We cook two pressure-cooker-full quantities of khichdi, what else? And we make friends with the young men and have ourselves the time of our lives. To their credit, they are so full of the spirit of comity; they are gracious and courteous and interesting, and good-looking to boot, what more could one ask for!
|The evening sun, shying behind the first of the deodars, welcomes us to Wan|
The sky still glows in the west. The stars begin to shine. For the first time on this trek the firmament is ablaze with brilliant fire. I am truly excited as I begin to read the crowded constellations. Star gazing possesses an unparalleled power to excite the human imagination. They seem so close, so intimate, yet so infinite; so near yet so unreachably far; the inky-black sky of night is yet so full of light. Once you master the major constellations, you are witness to an incredible display of patterns of order.
As a child my father had taught me to read Orion and the Ursa Major and how to locate the North Star. In the old days, he would spend months at sea plumbing the ocean depths with lead and line to later represent it cartographically – the charts being used worldwide by merchant shipping. Nowadays, with modern technology, the art of star gazing is no longer a requirement for a mariner. If we think about it, so much of our ability to do rational science is closely bound up with our ancestral experience of the sky. For the rest of the year, unless I make another trip into the mountains, the stars will glow only in recollection.
To cement the inevitability of the night and as testimony to their gratitude for our cooking dinner, our newly-acquired young friends shower us with goodwill and chocolates and bring out a suspicious looking bottle with a fingerful of whisky which we share in teaspoonfuls adding the welcome dram to our coffee. With a housewifely eye I note that the larger pressure-cooker of khichdi has been cleaned out with unembarrassed thoroughness.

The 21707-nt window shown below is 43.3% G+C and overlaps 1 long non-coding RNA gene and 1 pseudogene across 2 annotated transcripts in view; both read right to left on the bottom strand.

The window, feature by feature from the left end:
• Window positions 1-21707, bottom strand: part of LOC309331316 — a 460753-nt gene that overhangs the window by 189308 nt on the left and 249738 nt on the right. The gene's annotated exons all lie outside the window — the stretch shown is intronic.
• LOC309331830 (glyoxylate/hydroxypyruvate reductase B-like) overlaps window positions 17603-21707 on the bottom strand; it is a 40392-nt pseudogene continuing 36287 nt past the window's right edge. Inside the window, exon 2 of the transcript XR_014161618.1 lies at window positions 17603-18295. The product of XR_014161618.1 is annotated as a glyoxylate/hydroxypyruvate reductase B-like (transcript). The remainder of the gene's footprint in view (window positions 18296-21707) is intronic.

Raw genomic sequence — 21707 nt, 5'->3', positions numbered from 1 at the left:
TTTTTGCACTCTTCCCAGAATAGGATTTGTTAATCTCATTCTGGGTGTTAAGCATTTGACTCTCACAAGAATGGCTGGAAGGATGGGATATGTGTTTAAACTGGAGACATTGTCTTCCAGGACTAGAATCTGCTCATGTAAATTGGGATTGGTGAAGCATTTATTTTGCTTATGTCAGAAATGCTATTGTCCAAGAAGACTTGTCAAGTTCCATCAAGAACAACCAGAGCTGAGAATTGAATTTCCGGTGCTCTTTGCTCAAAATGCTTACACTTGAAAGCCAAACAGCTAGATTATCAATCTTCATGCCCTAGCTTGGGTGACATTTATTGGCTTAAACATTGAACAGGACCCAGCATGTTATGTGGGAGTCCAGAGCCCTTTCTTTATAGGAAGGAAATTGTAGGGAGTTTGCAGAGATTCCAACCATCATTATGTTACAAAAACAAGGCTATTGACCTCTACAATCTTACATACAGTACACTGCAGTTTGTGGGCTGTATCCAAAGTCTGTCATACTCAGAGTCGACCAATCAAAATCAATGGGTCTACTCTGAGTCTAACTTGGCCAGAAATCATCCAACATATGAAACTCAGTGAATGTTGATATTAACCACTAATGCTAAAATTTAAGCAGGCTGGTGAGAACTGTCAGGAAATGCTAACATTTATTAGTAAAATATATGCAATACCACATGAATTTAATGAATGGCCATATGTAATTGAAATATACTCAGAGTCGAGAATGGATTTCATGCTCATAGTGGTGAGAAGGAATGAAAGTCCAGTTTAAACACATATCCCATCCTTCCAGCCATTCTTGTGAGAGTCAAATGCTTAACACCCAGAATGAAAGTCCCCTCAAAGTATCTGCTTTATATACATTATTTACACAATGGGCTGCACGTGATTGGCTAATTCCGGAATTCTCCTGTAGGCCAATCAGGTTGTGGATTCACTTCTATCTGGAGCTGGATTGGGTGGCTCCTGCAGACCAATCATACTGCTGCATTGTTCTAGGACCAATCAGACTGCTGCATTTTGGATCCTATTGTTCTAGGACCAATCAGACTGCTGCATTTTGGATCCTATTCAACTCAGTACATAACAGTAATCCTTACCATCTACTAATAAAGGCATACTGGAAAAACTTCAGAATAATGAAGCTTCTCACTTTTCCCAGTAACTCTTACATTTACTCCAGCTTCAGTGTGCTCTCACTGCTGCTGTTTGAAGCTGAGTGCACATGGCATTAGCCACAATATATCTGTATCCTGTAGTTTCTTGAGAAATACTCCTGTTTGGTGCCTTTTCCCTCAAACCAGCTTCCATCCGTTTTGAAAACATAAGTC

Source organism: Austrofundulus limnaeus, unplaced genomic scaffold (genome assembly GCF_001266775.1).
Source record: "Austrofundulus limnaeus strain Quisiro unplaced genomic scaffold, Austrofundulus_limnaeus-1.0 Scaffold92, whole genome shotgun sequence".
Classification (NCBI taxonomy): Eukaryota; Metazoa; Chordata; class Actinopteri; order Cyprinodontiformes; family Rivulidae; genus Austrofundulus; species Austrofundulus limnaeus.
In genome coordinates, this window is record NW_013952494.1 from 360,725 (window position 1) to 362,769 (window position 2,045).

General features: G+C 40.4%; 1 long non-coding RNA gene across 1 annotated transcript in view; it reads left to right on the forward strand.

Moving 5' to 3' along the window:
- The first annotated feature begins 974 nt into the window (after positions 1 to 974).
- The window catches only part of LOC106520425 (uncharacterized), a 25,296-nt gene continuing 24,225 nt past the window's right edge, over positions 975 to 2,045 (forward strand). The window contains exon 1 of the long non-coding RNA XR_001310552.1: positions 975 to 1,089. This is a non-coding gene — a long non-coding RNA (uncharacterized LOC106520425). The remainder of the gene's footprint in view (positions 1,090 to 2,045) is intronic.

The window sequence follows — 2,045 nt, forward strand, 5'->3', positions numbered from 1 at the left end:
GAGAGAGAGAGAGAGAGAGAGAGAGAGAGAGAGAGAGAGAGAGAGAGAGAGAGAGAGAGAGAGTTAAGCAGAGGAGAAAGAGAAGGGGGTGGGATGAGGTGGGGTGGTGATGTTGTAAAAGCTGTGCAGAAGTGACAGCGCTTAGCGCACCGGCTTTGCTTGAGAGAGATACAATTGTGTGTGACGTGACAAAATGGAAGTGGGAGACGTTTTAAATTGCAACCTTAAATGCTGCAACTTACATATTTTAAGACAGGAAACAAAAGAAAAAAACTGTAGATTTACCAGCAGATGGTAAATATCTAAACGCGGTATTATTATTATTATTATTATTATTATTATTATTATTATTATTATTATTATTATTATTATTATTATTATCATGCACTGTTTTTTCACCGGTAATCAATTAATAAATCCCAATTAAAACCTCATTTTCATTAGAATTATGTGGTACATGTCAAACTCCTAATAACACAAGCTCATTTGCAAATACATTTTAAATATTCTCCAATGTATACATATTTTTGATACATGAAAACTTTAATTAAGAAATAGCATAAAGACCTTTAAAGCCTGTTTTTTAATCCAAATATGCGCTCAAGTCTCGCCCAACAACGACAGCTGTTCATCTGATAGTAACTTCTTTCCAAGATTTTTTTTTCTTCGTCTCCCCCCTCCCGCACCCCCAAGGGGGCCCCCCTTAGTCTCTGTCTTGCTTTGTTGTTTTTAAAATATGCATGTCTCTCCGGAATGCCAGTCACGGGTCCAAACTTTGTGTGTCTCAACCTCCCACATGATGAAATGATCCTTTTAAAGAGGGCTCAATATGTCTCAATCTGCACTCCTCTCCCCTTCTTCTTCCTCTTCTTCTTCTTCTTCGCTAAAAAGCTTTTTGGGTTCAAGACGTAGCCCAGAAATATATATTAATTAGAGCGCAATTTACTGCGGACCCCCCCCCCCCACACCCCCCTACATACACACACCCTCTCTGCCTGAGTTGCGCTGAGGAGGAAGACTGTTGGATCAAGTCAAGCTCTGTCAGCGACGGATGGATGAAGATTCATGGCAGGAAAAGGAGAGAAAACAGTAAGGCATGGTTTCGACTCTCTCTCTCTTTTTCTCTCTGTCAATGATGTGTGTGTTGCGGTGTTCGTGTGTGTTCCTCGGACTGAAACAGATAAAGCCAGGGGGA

|Unembarrassed by the previous night’s dinner shenanigans, the group smiles for the camera|
As the tattered day finally departs, a Yellow-throated Marten makes its appearance. Its eyes burn like red coals. These omnivorous animals have sharp eyes, an acute sense of smell and if this one lives among the rafters of this old house, it has ample opportunities for finding food.
The evening chill turns to stone the once hot, gooey khichdi. Into the reaches of the night, our men arrive forlorn, with an implausible excuse – a long story of having got lost in the forest! Haven’t we women heard that one before? Sunita still insists they gorged on jalebis and pakoras, Bijoy’s hobbled knee notwithstanding! They seem stunned by the raucous noise of laughter. Without a word they swallow their gummy dinner and head silently for bed! So much for trekking to talk to loved ones. Whereas we, left-behind ladies, float on cloud nine!
Night has no trouble falling in these mountains – no artificial city lights to push it back. When night is banished in bright lights even midnight is deprived of its share of darkness. How many city-dwellers, I wonder, look skywards and never see the stars?